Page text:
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Background: Adjuvant radiation therapy improves the overall survival and loco‑regional control in patients with breast cancer. However, radiation‑induced heart disease, which occurs after treatment from incidental radiation exposure to the cardiac organ, is an emerging challenge. This study aimed to generate synthetic contrast‑ enhanced computed tomography (SCECT ) from non‑ contrast CT (NCT ) using deep learning (DL) and investigate its role in con‑ touring cardiac substructures. We also aimed to determine its applicability for a retrospective study on the substruc‑ ture volume‑ dose relationship for predicting radiation‑induced heart disease. Methods: We prepared NCT‑ CECT cardiac scan pairs of 59 patients. Of these, 35, 4, and 20 pairs were used for train‑ ing, validation, and testing, respectively. We adopted conditional generative adversarial network as a framework to generate SCECT. SCECT was validated in the following three stages: (1) The similarity between SCECT and CECT was evaluated; (2) Manual contouring was performed on SCECT and CECT with sufficient intervals and based on this, the geometric similarity of cardiac substructures was measured between them; (3) The treatment plan was quantitatively analyzed based on the contours of SCECT and CECT. Results: While the mean values (± standard deviation) of the mean absolute error, peak signal‑to ‑noise ratio, and structural similarity index measure between SCECT and CECT were 20.66 ± 5.29, 21.57 ± 1.85, and 0.77 ± 0.06, those were 23.95 ± 6.98, 20.67 ± 2.34, and 0.76 ± 0.07 between NCT and CECT, respectively. The Dice similarity coefficients and mean surface distance between the contours of SCECT and CECT were 0.81 ± 0.06 and 2.44 ± 0.72, respectively. The dosimetry analysis displayed error rates of 0.13 ± 0.27 Gy and 0.71 ± 1.34% for the mean heart dose and V5Gy, respectively. Conclusion: Our findings displayed the feasibility of SCECT generation from NCT and its potential for cardiac sub ‑ structure delineation in patients who underwent breast radiation therapy. *Correspondence: JINSUNG@yuhs.ac Oncosoft Inc, Seoul, South Korea Full list of author information is available at the end of the article © The Author(s) 2022. Open Access This article is licensed under a Creative Commons Attribution 4.0 International License, which permits use, sharing, adaptation, distribution and reproduction in any medium or format, as long as you give appropriate credit to the original author(s) and the source, provide a link to the Creative Commons licence, and indicate if changes were made. The images or other third party material in this article are included in the article’s Creative Commons licence, unless indicated otherwise in a credit line to the material. If material is not included in the article’s Creative Commons licence and your intended use is not permitted by statutory regulation or exceeds the permitted use, you will need to obtain permission directly from the copyright holder. To view a copy of this licence, visithttp:// creat iveco mmons. org/ licen ses/ by/4. 0/. The Creative Commons Public Domain Dedication waiver (http:// creat iveco mmons. org/ publi cdoma in/ zero/1. 0/) applies to the data made available in this article, unless otherwise stated in a credit line to the data. Chun et al. Radiation Oncology (2022) 17:83 Page 2 of 9 Keywords: Contrast‑ enhanced computed tomography, Deep learning, Radiation therapy, Breast cancer, Radiation‑ induced heart disease Background auto-contouring (AC) pipelines leveraging MRI’s soft tis- Adjuvant radiation therapy (RT) improves the over- sue contrast, coupled with NCT for cardiac substructure all survival and loco-regional control in patients with delineation [9, 10]. However, it has a limitation in that breast cancer . However, radiation-induced heart dis- additional images must be obtained, which eventually ease (RIHD), which occurs years after treatment from increases the workflow burden of breast RT. More recent incidental radiation exposure to the cardiac organ, is studies developed DL models for the AC of the heart and an emerging challenge of utmost importance . Darby its substructures directly on NCT [11–13]. However, it is et al. demonstrated that the risk of an acute coronary mentioned that the manual contours itself, which should event increases linearly with the mean heart dose (MHD) be the ground truth of the DL model, may be inaccurate without a safe threshold of exposure . These dose– due to the poor visibility of NCT . Moreover, manual response relationships were corroborated by subsequent modification of prediction from the DL model should be studies on modern 3D data . performed on NCT with nothing visible in their studies. A recent study suggested that the dose-volume data To enable contouring and modification of cardiac sub - of cardiac substructure units along with the heart might structure without additional image acquisition, it would provide a more accurate prediction of RIHD than MHD be advantageous to provide a basis for them rather than [5, 6]. In breast cancer, van den Bogaard et al. identified the contours themselves. In this study, we aimed to gen- the volume of the left ventricle receiving 5 Gy (LV-V5) erate synthetic contrast-enhanced CT (SCECT) from as a more important prognostic dose-volume param- NCT using a deep convolutional neural network (DCNN) eter than MHD for predicting an acute coronary event for cardiac substructure delineation in breast cancer RT. . In this context, the ongoing MEDIRAD-BRACE study (NCT03211442) is recruiting 7000 participants to Methods and materials validate these findings. Moreover, the ongoing Radio - Study design therapy Comparative Effectiveness randomized clinical We intended to leverage DL to generate SCECT from trial (NCT02603341) aims to compare the role of proton NCT and verify its manifold utility. SCECT was vali- beam therapy with photon beam therapy in breast cancer dated in four stages, as shown in Fig. 1. (1) The similar - and intends to study the dose-volume profiles of cardiac ity between SCECT generated from the DL model and substructures. In contrast, the dose to the left anterior CECT was evaluated in terms of image quality. (2) The descending (LAD) coronary artery was also suggested cardiac substructures were manually contoured based as a more reliable surrogate for the risk of major cardiac on SCECT and CECT with sufficient intervals. Then, the events than MHD . geometric similarity between contours in each image was Considering that cardiac structures are appropriately measured. (3) We quantitatively compared and analyzed visualized in an electrocardiography-gated contrast- the treatment plan based on the contours of SCECT enhanced CT (CECT) or magnetic resonance imaging and CECT. This study was approved by the institutional (MRI) scan, a bottleneck for more profound and active review board of our institution. studies on cardiac structure-dose relationships comprises difficulties in contouring the heart substructure on plan - Data preparation ning CT scans for breast RT, which are generally obtained We prepared NCT-CECT cardiac scan pairs of without the intravenous (IV) administration of a contrast 59 patients comprising an average resolution agent. The use of CECT in the breast cancer staging is of ~ 0.8 × 0.8 × 1.0 mm . For all patients, NCT and CECT not indicated for patients with early breast cancer in the were scanned by using one of the following multidetec- absence of signs/symptoms of metastatic disease accord- tor row scanners: Somatom Sensation 16, Somatom Sen- ing to NCCN guidelines version 2.2022 . The use of sation 64, Definition Flash (Siemens Medical Solutions, breast MRI also is optional and is not universally recom- Forchheim, Germany), Discovery CT 750 HD, Revolu- mended by experts in the field . tion (GE Medical Systems, Milwaukee, Wisconsin, USA), To overcome these limitations, some studies have tried or iCT (Philips Medical Systems, the Netherlands). All to distinguish the heart substructure retrospectively in an cardiac CT scans were acquired in a volumetric mode in environment consisting of non-contrast CT (NCT). Mor- full inspiration. A bolus of 50–90 mL (1.5 mL/kg body ris et al. developed atlas- and deep learning (DL)-based weight) of iopamidol (300 mg I/mL, Radisense, Taejoon Chun et al. Radiation Oncology (2022) 17:83 Page 3 of 9 G =argminmax E logD x, y x,y G D (1) +E log(1 − D(G(x))) + �y − G(x)� where G tries to minimize this objective against an adver- sarial D that tries to maximize it. Unlike the original cGAN learned from noise z, in this study, it is learned in an environment similar to almost supervised learning with L1 loss function . λ is arbitrary constant vari- able, and it was set to 100 in this study. The architecture diagram and further details of our models are illustrated in Fig. 2 and Additional file 1: Figure S1. The modified 2D fully convolutional DenseNet (FC-DenseNet) was used as a generator. As a discriminator, that of PatchGAN model was borrowed, and it was modified and used according to the environment of this study. The input and ground truth image of the prepared 384 × 384 size were randomly cropped to 352 × 352 size and used for training of G and D, and other data augmenta- Fig. 1 The overall workflow for the validation of synthetic tions were not applied. G and D were learned from scratch. contrast‑ enhanced computed tomography (SCECT ). The validation Out of 59 datasets, 35 were used for training, 4 for valida- was conducted in the following three stages: (1) The similarity tion, and 20 for testing. DL model training was conducted between SCECT and contrast‑ enhanced CT (CECT ) was evaluated; (2) by monitoring training and validation datasets, and it was Manual contouring was performed on SCECT and CECT with interval stopped at 200 epochs where the loss values for the vali- and based on it, the geometric similarity of cardiac substructures in each image group was measured; (3) The treatment plan was dation data were saturated. Additional hyper-parameters quantitatively analyzed based on the contours of SCECT and CECT for training the SCECT generation model are detailed in Table 1. The 20 testing datasets were independently man - aged during the training process, and the model applica- tion to the testing datasets was executed only once after the Pharmaceutical, Seoul, South Korea) was injected intra- model was fully trained. venously at a flow rate of 3 mL/s for CECT images. We used the mean absolute error (MAE), peak signal-to- noise ratio (PSNR), and structural similarity index measure Deep learning‑based SCECT generation (SSIM)  for evaluating the image quality of the SCECT. The 59 NCT-CECT cardiac scan pairs underwent mul - The formulas used are as follows: tiple pre-processing steps for use in the SCECT gen- y − x i i i=1 eration model. First, image resolution was resampled (3) MAE = to 0.9 × 0.9 × 1.0 mm . After matching the structure of paired NCT-CECT scans based on the deformable image registration algorithm [14, 15], we cropped the 2 PSNR = 10 log MAX /MSE (3) 10 I 384 × 84 × 150 area near the heart. Subsequently, the contrast window was consistently set to [− 150, 500] Hounsfield units (HU) for a better analysis of important 2μ μ + c 2σ + c x y 1 xy 2 SSIM = . features to be by the DL model. (4) 2 2 2 2 μ + μ + c σ + σ + c 1 2 x y x y We used conditional generative adversarial network (cGAN) [16, 17] as our SCECT generation framework. Here, x denotes the true value (CECT); y , the prediction cGAN learns a mapping from observed image x to y (SCECT), MAX, the maximum possible pixel value of the G : x → y . The generator G is trained to produce out- image; MSE, the mean squared error of two images; μ , the puts that cannot be distinguished from “real” images by average; σ , the variance or covariance; and c , the variable an adversarially trained discriminator, D , which is trained to stabilize the division with weak denominator. The lower to detect the generator’s “fakes.” The objective of a cGAN the MAE and the higher the PSNR and SSIM, the better the can be expressed as values. Chun et al. Radiation Oncology (2022) 17:83 Page 4 of 9 Manual contouring of cardiac substructures of more than a month. According to a recent study , a SCECT generation was aimed at contouring the cardiac 5 mm expansion was applied to the two blood vessels: the structures. Accordingly, manual contouring was performed LAD coronary artery and RCA. on SCECT of 20 testing patients by referring to the Univer- sity of Michigan cardiac atlas , and geometric similarity evaluation with the contours of CECT was conducted. The SCECT predicted from the deep learning model is restored to another DICOM file that shares most of the information Table 1 Hyper‑parameters for training deep learning‑based with the existing DICOM file of the NCT. Image informa - synthetic contrast‑ enhanced computed tomography generation tion on areas other than prediction ROI (352 × 352 × 150) model shares that of NCT. Parameter Value MIM Maestro (MIM Software, Inc.) was used for con- No. of parameters G : 5.4 M/D : 1.6 M touring organs-at-risk. There were seven target substruc - Batch size 4 tures for delineation, including the heart, left ventricle, left Loss function Adversarial + L1 loss atrium, right ventricle, right atrium, LAD, and right coro- Optimizers G : Adam/D : SGD nary artery (RCA). A physician with more than 10 years of Starting learning rate G : 0.0002/D : 0.00002 experience in breast RT delineated the cardiac substructure Number of epochs 200 of testing datasets. In order to prevent possible bias, the contouring of each image group was conducted at intervals G, generator; D, discriminator; SGD, stochastic gradient descent Fig. 2 Our architecture diagram for the deep learning‑based synthetic contrast ‑ enhanced computed tomography (SCECT ) generation model. The generator model has five Transition Down ( TD ) and Up ( TU) structures, and image features are analyzed in depth through Dense Block (DB) at each stage. Information of low and high‑level features initially extracted from input image is preserved until the end through skip connection and concatenation. The inpuf of generator is NCT, ground truth is CECT, and predicted output is SCECT. The Discriminator model has four transition down (TD ) structures that are slightly different from TD . The input of the discriminator is a two‑ channel image in which NCT is concatenated with D G CECT or SCECT, respectively. The ground truth is 0 or 1, and the predicted output is a decimal value between [0, 1] Chun et al. Radiation Oncology (2022) 17:83 Page 5 of 9 The geometric similarity between SCECT and CECT structures (Fig. 2e) that were absent in NCT (Fig. 2d), contour groups was evaluated using the Dice similarity similar to those of real CECT (Fig. 2f ). coefficient (DSC) and mean surface distance (MSD): Additional file 1: Figure S2 depicts the MAE, SSIM, and PSNR of NCT and SCECT compared to CECT, respec- 2|X ∩ Y| tively (Additional file 1). A total of 3000 slice images of DSC = (5) |X| + |Y| 20 testing patients were used for the quantitative evalu- ation. While mean values (± standard deviation) of n ′ S S MAE, PSNR, and SSIM between SCECT and CECT � � � � � � ′ ′ MSD = d p, S + d p , S were 20.66 ± 5.29, 21.57 ± 1.85, and 0.77 ± 0.06, those (6) n + n p=1 p =1 were 23.95 ± 6.98, 20.67 ± 2.34, and 0.76 ± 0.07 NCT and CECT, respectively. In the two-sample t-test, the results Here, X denotes the true volume; Y, the predicted vol- of all three indicators demonstrated statistically signifi - ume; and | |, the number of elements (voxels). S and S′ cant differences (p ≪ 0.05). indicate the outer surfaces of the volume X and Y, respec- tively, n denotes the number of voxels of surface S, and Geometric evaluation of SCECT d(p,S)′ is the distance between a point p on surface S and Figure 4 depicts the results of manual contouring based the surface S is given by the minimum of the Euclidean on SCECT and CECT. The images of the first and sec - ′ ′ norm: d p, S = min p − p . A higher DSC and lower ond rows are examples of two test datasets. As a result ′ ′ p ∈S of the quantitative analysis of contouring (Table 2), DSCs MSD were associated with better values. of atrial and ventricular structures showed a value higher than 0.80, and those of vascular structures showed values Dosimetry analysis higher than 0.55. Overall, MSD was shorter than 3 mm A dosimetric evaluation was additionally performed except for the RCA structure. for 20 testing datasets to determine the extent to which the difference in the contouring structure affected the final dose. Most patients included in the dataset did Dosimetric evaluation of SCECT not receive RT; therefore, the treatment plan was trans- Additional file 1: Figure S3 shows overlaid images of rep- ferred from those who underwent RT with similar resentative test datasets with CT, contours of cardiac physical geometry for this feasibility study. RayStation substructures, and the dose distribution for dosimet- (RaySearch ) was used for the creation and transfer of ric evaluation (Additional file 1). Additional file 1: Fig- the plan. We selected 20 plans from patients with breast ure S4 depicts an averaged DVH for all 20 test datasets cancer treated with RT. RT sites include left, right, or (Additional file 1), and Table 3 summarizes a dosimet- both breasts. All treatments were planned at 40 Gy/15 ric analysis. The values in the table denote the absolute fractions. Each plan was aligned with CT-based rigid difference between dosimetric results of SCECT and registration. For more intuitive visualization, instead of CECT at important clinical points in the DVHs, aver- transferring the contours of SCECT and CECT to NCT, aged over the test datasets. Differences are displayed up the dose distribution was transferred contrary to SCECT to 1.56 Gy in D and 6.64% in the fractional volume in max and CECT (Additional file 1: Figure S3). Then, we ana - V5Gy. The MHD (D of the heart) and V5Gy of the mean lyzed and compared the doses irradiated in the contours left ventricle (bold text in the table) demonstrated differ - of the cardiac substructures of SCECT and CECT. In the ences of 0.13 ± 0.27 Gy and 0.71 ± 1.34%, respectively. In overall dose-volume histogram (DVH), the D , D , the two-sample t-test for all distinct values in Table 3, the max mean V5Gy, V10Gy, V20Gy, V30Gy, and V40Gy were quanti- results did not show statistically significant differences tatively analyzed. All the analyses and evaluations in this (p ≫ 0.05). study were conducted on MATLAB (The MathWorks, Inc.) based on DICOM file information. Discussion We synthesized CECT based on DL to improve the poor Results visualization ability of NCT. We intended to distinguish Image quality evaluation of SCECT cardiac substructures through SCECT and analyze the Figure 3 depicts the inference results of the trained dose-volume relationship for each substructure to enable SCECT generation model. The image in the first and sec - a more meaningful retrospective cardiac toxicity study. ond rows are examples of different slices of test datasets. In terms of image quality, SCECT demonstrated bet- The SCECT generation model predicted not only the ter similarity to CECT than NCT by quantitative met- image contrast but also the virtual interventional septum rics such as MAE, PSNR, and SSIM. Furthermore, it Chun et al. Radiation Oncology (2022) 17:83 Page 6 of 9 Fig. 3 Representative images of non‑ contrast computed tomography (NCT ) (a, d), synthetic contrast‑ enhanced CT (SCECT ) (b, e), and contrast‑ enhanced CT (CECT ) (c, f) of testing datasets. The upper and lower rows indicate different slices of the test datasets provided clinicians the basis for the manual contouring and modification of the cardiac substructures. A dose analysis based on the contours drawn on SCECT did not reveal a considerable difference from the actual CECT. In particular, the small error rates of 0.13 ± 0.27 Gy and 0.71 ± 1.34% were observed in MHD and V5Gy, respec- tively, confirming the clinical utilization of SCECT. The final judgment on the clinical feasibility of SCECT will be made through the accuracy evaluation of the manually drawn cardiac structures. However, the SCECT generation is the ‘image translation’ task from the per- spective of deep learning. The training of the model pro - ceeds to reduce the difference between the preset SCECT and the label CECT. Metrics (MAE, PSNR, and SSIM) for image quality evaluation are used to evaluate whether the SCECT generation model has been properly learned. We did not set up a control group such as inter-rater variation in the ‘geometric evaluation’ part of this study. Instead, in the previous study by Duane et al.,  it was reported that inter-rater contour overlap (mean DSC) was 0.60–0.73 for left ventricular segments and 0.10–0.53 for coronary arterial segments. Interobserver contour separation was 1.5–2.2 mm for left ventricular Fig. 4 Representative results of manual contouring on synthetic segments and 1.3–5.1 mm for coronary artery segments contrast‑ enhanced CT (SCECT ) (a, c) and contrast‑ enhanced CT (CECT ) (b, d) images in terms of directed Hausdorff average distance. This Chun et al. Radiation Oncology (2022) 17:83 Page 7 of 9 spatial variation resulted in <1 Gy dose variation for most relatively reliable because it is the actual CECT. (3) It also segments but 1.2–21.8 Gy variation for segments close to provides clinicians with manual contouring and modifi - a field edge. In cardiac CT images, even if we don’t con - cation because it creates detailed cardiac substructures sider inter-rater variation in contouring, there are intrin- instead of contours themselves. sic intra-fractional variations of cardiac structures, which SCECT, in turn, allowed each institution to conduct a are attributed by continuous cardiac motion and respi- retrospective dose assessment of cardiac substructures ration motion. Cardiac-gated (ECG-gated) and respir- by applying it to the NCT of abundantly existing breast atory-gated CT images can eliminate the major motion RT data. The implementation of SCECT generation in component, but these techniques may not be routinely actual practice would not only benefit physicians but also used in most centers for breast RT planning or treatment. patients. Patients would be spared from the potential side Recently, Nicolas et al. studied the heart movements in effects of IV contrast agents. Moreover, physicians would 45 patients using a cardiac-gated CT scan and suggested receive additional pseudo-images similar to CECT, gen- using 5 mm of margin surrounding the coronary artery erated from NCT without additional image acquisition. to account for the movements in the breast RT planning To the best of our knowledge, this is the first study to . We speculated that the additional 5 mm margin for synthesize CECT for patients undergoing breast RT using RT planning might encompass the inter-rater margin. DL, besides analyzing it quantitatively and qualitatively. In the absence of treatment plans for testing datasets, This study has several limitations. First, the number of there can be three methods for performing dosimet- evaluation datasets is relatively small in terms of assess- ric evaluation: (a) Based on the respective contours of ment in contouring and dosimetry. Since there were only SCECT and CECT, two optimized plans are generated 20 datasets on a patient basis, it may be challenging to and analyzed for each patient.; (b) single optimized plan extract meaningful information in evaluations performed. is created for each patient based on NCT (or CECT) However, SCECT generation is ultimately an image trans- and evaluated by changing the contours only.; (c) plan lation task, and 3,000 slice images seem to be sufficient to transfer is performed, and dose differences are evalu - evaluate the performance of the image translation model. ated based on the respective contours. Since this study Second, CECT acts as the ground truth of the SCECT attempted to report the dose difference according to the generation model and can have different features depend - different cardiac substructures in an actual situation in ing on the contrast projection protocol or the elapsed which only NCT (or CECT) exists (where only one plan time following the injection. While the overall HU value exists), (a) is not appropriate. In the case of (b, c), at least of the whole heart was high in some cases, only specific one of SCECT and CECT is not optimized for the struc- structures, such as the right ventricle, appeared excep- ture. Considering additional time investment (additional tionally bright in others. We did not distinguish these contouring and re-optimization), we supposed that (b) properties in this study. Therefore, the SCECT genera - instead of (c) would not show a significant difference in tion model was trained to make an averaged contrast fea- analysis. In the plans of 40 Gy/15 fractions, target (hot) ture. If more data can be acquired in the future study, it is dose and heart are physically far enough to have an MHD necessary to develop models according to characteristics of less than 5 Gy in general, so we think that the plan such as protocol and elapsed time separately. Third, exter - transfer is sufficient for this feasibility study. nal validation using a different dataset and/or population Compared with the previous studies [9–13], the novel is required to ensure the reliable performance and gener- points of SCECT generation from NCT were as follows: alizability of the SCECT generation model. (1) It does not cause any burden on the clinical workflow Cardiac structures of SCECT, such as the interven- because it operates without additional medical imag- tional septum, are predicted artificially. Thus, they may ing scans, such as CECT or MRI. (2) Previous AC stud- differ from those of actual CECT. However, in terms of ies without additional image acquisition have an intrinsic dosimetric analysis for cardiac toxicity studies, there was error because ground truth was created on NCT; in a slight difference in the important clinical points on each contrast, the ground truth of our model seems to be image group (Table 3). Considering CECT is a snapshot Table 2 DSC and MSD statistics between manual contours of SCECT and CECT in 20 patients Structure Heart Lt ventricle Lt atrium Rt ventricle Rt atrium LAD RCA Average DSC 0.95 ± 0.03 0.91 ± 0.04 0.86 ± 0.08 0.85 ± 0.06 0.80 ± 0.07 0.74 ± 0.14 0.55 ± 0.20 0.81 ± 0.06 MSD (mm) 2.01 ± 0.95 1.85 ± 1.01 2.25 ± 1.03 2.41 ± 1.02 2.72 ± 0.83 2.19 ± 1.21 3.68 ± 1.60 2.44 ± 0.72 DSC, dice similarity coefficient; LAD, left anterior descending; MSD, mean surface distance; RCA, right coronary artery Chun et al. Radiation Oncology (2022) 17:83 Page 8 of 9 Table 3 Absolute dosimetric differences between SCECT and CECT of each cardiac substructure averaged over 20 patients Structure D D V5Gy V10Gy V20Gy V30Gy V40Gy max mean (Unit) Gy Gy % % % % % Heart 0.65 ± 1.50 0.13 ± 0.27 0.72 ± 1.34 0.41 ± 0.94 0.23 ± 0.66 0.16 ± 0.50 0.06 ± 0.21 Lt ventricle 0.47 ± 0.93 0.15 ± 0.33 0.71 ± 1.34 0.40 ± 1.16 0.21 ± 0.91 0.19 ± 0.76 0.07 ± 0.31 Lt atrium 0.25 ± 0.47 0.10 ± 0.12 0.84 ± 1.60 0.28 ± 0.85 0.00 ± 0.01 0.00 ± 0.00 0.00 ± 0.00 Rt ventricle 0.93 ± 1.60 0.21 ± 0.21 1.95 ± 2.68 0.75 ± 1.24 0.16 ± 0.47 0.08 ± 0.32 0.01 ± 0.06 Rt atrium 1.56 ± 2.90 0.28 ± 0.38 2.90 ± 4.46 0.76 ± 1.68 0.39 ± 0.97 0.14 ± 0.52 0.02 ± 0.09 LAD 0.38 ± 0.39 0.49 ± 1.10 2.81 ± 5.47 1.24 ± 3.45 1.20 ± 3.67 1.04 ± 4.02 0.03 ± 0.11 RCA 1.23 ± 1.63 0.59 ± 0.80 6.64 ± 8.57 3.61 ± 6.81 1.08 ± 3.57 1.11 ± 4.95 0.18 ± 0.82 V50Gy or higher is not displayed because most values are zero or converge to zero CECT, contrast-enhanced computed tomography; SCECT, synthetic contrast-enhanced computed tomography; LAD, left anterior descending; RCA, right coronary artery captured at a particular time point and averaged within Supplementary Information the variability of patient’s breathing, motion, and heart The online version contains supplementary material available at https:// doi. org/ 10. 1186/ s13014‑ 022‑ 02051‑0. beating, the dose differences can be interpreted to be much smaller. The assessment of contouring should be Additional file 1. Fig.: S1. Building blocks and architecture details of designed to meet the established endpoints. Therefore, generator and discriminator. DB stands for Dense Block, TD stands for Tran‑ the results of the dosimetry analysis were considered sition Down, TU stands for Transition Up and m corresponds to the total appropriate to demonstrate the feasibility of SCECT number of feature maps at the end of a block. Fig. S2. Mean absolute error (MAE), peak signal‑to ‑noise ratio (PSNR), and structural similarity . This was similar to a case in which the synthetic index measure (SSIM) of non‑ contrast computed tomography (NCT ) and CT used to realize MRI-only radiotherapy demonstrated synthetic contrast‑ enhanced CT (SCECT ) compared to contrast‑ enhanced an error < 1% in dose calculation, despite the absence of CT (CECT ), respectively. Each boxplot represents the statistics for 3,000 val‑ ues of 20 testing patients in each image group. Fig. S3. Overlaid images 100% consistency with the actual CT . We intend to of two representative patients with computed tomography, manual con‑ continue cardiac toxicity studies according to the irradi- tours (MC), and transferred dose distribution. While the upper row (a, b) ated dose of the cardiac substructures using the present is an example of applying dose distribution of a patient with right breast cancer, the lower row (c, d) is an example of a patient with left breast results. cancer.; Figure S4. The averaged dose‑ volume histogram (DVH) over 20 patients based on synthetic contrast‑ enhanced computed tomography Conclusions (SCECT ) (dashed lines) and contrast‑ enhanced computed tomography (CECT ) (solid lines). Our findings demonstrated the feasibility of SCECT generation from NCT and the potential for cardiac sub- Acknowledgements structure delineation in target substructures, such as the This work was supported by the National Research Foundation of Korea (NRF) ventricles, atriums, and arteries, utilizing SCECT infor- grant. mation for breast RT. Future retrospective studies are Author contributions likely to pave the way for deducing meaningful informa- Study conception and design: JC, JSC, JSK; provision of study materials: YJS, tion from numerous NCTs of patients undergoing RT, CSH, HK, GY, JYM, SYC, JSC, JSK; collection and assembly of data: JC, IKP, JSC; which could not be utilized in the past. Moreover, this data analysis and interpretation: JC, JSC, MSC, JSK; manuscript writing: JC, CO, JSC; All authors read and approved the final manuscript. technology can not only be applied to the heart but also to various regions, such as the abdomen, for studies other Funding than radiation toxicity. The work was funded by the Korea government (MSIT ) (No. 2020R1A4A101661911). Availability of data and materials Abbreviations Data availability is limited due to institutional data protection law and confi‑ SCECT: Synthetic contrast‑ enhanced computed tomography; NCT: Non‑ dentiality of patient data. contrast; DL: Deep learning; AC: Auto‑ contouring; RT: Radiation therapy; RIHD: Radiation‑induced heart disease; MHD: Mean heart dose; LAD: Left anterior descending; CECT: Contrast‑ enhanced CT; MRI: Magnetic resonance imaging; Declarations IV: Intravenous; DCNN: Deep convolutional neural network; HU: Houns‑ field units; PSNR: Peak signal‑to ‑noise ratio; SSIM: Structural similarity index Ethical approval and consent to participate measure; RCA : Right coronary artery; DSC: Dice similarity coefficient; DVH: The study was approved by the Institutional Review Board of Yonsei Cancer Dose‑ volume histogram. Center (4‑2020‑0429). Informed consent was waived. Chun et al. Radiation Oncology (2022) 17:83 Page 9 of 9 Consent for publication 16. 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Radiation Oncology – Springer Journals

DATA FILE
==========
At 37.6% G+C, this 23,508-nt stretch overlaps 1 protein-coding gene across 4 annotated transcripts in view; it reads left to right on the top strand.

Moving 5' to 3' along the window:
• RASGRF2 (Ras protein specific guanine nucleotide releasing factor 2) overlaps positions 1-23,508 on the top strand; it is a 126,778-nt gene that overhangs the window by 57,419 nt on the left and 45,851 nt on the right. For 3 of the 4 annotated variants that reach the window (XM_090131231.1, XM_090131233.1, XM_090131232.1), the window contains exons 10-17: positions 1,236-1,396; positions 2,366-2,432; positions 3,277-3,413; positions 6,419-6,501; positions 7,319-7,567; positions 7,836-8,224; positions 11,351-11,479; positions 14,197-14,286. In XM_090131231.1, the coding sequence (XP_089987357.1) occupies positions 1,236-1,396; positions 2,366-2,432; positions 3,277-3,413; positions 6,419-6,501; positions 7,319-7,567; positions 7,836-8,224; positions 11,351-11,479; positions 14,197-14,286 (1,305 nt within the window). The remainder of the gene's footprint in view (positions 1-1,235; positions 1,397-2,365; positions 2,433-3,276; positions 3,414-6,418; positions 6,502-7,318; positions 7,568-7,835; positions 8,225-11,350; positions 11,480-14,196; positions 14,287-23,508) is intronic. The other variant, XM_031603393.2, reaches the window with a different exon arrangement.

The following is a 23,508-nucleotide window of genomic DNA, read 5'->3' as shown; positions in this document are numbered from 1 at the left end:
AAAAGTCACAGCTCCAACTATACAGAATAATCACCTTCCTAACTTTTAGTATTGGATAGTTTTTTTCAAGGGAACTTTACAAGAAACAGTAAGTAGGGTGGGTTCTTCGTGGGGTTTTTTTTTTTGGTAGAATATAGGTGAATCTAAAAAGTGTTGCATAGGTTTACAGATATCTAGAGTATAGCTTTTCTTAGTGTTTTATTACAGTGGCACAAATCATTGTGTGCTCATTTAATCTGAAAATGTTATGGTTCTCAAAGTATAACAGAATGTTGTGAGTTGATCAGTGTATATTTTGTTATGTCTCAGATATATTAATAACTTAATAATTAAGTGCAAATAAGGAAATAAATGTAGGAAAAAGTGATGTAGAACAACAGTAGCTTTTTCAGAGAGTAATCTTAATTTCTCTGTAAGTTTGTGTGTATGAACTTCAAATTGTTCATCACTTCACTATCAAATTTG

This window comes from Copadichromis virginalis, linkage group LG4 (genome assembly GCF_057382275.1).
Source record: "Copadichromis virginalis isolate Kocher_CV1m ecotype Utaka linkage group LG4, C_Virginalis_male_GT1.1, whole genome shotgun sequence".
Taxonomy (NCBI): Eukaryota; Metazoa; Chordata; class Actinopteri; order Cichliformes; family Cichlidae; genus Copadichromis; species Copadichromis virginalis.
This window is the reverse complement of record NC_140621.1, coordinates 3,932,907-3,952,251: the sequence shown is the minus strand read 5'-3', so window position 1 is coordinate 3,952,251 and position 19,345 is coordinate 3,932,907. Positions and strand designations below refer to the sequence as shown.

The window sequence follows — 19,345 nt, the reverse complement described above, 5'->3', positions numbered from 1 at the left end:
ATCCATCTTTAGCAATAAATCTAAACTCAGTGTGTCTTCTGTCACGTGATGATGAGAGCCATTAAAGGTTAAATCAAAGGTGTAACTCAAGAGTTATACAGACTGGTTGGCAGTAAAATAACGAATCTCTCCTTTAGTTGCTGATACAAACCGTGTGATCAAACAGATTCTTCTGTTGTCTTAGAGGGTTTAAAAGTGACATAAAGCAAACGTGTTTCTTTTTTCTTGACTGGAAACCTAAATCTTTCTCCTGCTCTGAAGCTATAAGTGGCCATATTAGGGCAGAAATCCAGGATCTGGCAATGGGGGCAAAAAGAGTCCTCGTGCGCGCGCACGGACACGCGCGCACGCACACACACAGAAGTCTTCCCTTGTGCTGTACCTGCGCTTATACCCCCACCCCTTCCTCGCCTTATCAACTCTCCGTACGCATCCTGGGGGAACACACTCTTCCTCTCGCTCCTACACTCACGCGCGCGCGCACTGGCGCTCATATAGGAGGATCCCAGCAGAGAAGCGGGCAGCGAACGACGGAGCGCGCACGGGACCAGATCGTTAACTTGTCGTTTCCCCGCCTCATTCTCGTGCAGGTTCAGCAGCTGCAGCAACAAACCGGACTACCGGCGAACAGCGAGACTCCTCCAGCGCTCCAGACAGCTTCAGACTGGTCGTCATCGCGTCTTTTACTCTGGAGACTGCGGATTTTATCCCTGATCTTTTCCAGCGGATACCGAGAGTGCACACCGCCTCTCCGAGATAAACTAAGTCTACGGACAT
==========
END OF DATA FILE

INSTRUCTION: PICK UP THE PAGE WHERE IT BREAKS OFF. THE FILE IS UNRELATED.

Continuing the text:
Published: Apr 22, 2022
Keywords: Contrast-enhanced computed tomography; Deep learning; Radiation therapy; Breast cancer; Radiation-induced heart disease